She was waiting patiently for me in her Toyota outside Delta baggage claim. Immediately, I got a first-hand experience of her lead-foot driving.

Over the next few days, I came to know a woman who has dedicated her entire life to the sisterhood, to the Catholic church, to the poor and disenfranchised. I also came to know a woman who is full of life and laughter and joy in her heart, despite the fact that she has been dealing with executions for 30 years. I could not get over her verve for life. I also gained a couple of pounds eating Oyster Po’ Boys with her. They were deelish.

My story on Sister Helen published today on CNN.com. Shortly after, I received another text from her — yes, she loves her iPhone.

“Moniiiiiiii!,” it said. “You amaze me. What a comprehensive, lively, piece. U r an incredible, encyclopedic, compassionate journalist. Even the parrot joke! I’ll call soon.”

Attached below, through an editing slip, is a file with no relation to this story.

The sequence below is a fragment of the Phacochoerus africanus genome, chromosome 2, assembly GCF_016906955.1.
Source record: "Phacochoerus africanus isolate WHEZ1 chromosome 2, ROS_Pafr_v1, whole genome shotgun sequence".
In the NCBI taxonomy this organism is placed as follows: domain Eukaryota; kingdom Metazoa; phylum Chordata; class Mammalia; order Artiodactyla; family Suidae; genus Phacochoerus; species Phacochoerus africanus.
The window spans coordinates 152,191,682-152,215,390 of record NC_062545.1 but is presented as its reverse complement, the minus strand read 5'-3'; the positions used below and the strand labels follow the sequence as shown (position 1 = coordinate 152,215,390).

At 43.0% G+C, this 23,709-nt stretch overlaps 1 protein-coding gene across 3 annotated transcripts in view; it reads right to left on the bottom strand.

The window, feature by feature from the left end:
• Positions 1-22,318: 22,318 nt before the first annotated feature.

I felt tears welling.

I’m raising a glass of Scotch in your honor tonight, Helen.

Sister Helen is perhaps America’s best known abolitionist. You and I may not agree with her position on the death penalty or other issues for that matter.

I was inspired not because she is a death penalty abolitionist but because she is a woman of courage, compassion and conviction. And a whole lot of strength.

Journalists often lose their sense of all the good in this world because we cover so much misery and suffering. Sister Helen gave me back a little bit of my diminishing faith in humanity.

Read the CNN story here:

http://us.cnn.com/2014/08/06/us/executions-dead-man-walking-nun/index.html?hpt=hp_c2

Eat your heart out, Travis Bickle

Meet Linda Randolph. Her resume is impressive.

Public health pediatrician. Graduated from Howard University College of Medicine and the School of Public Health in Berkeley, California. She is president and CEO of Developing Families Center, Inc., a non-profit in Washington D.C. that serves low-income women of child-bearing and child-rearing age and their families. She has been recognized for her sensitivity and commitment to the complex needs of poor women, especially those of color. She’s been doing this sort of work for years — three decades to be exact.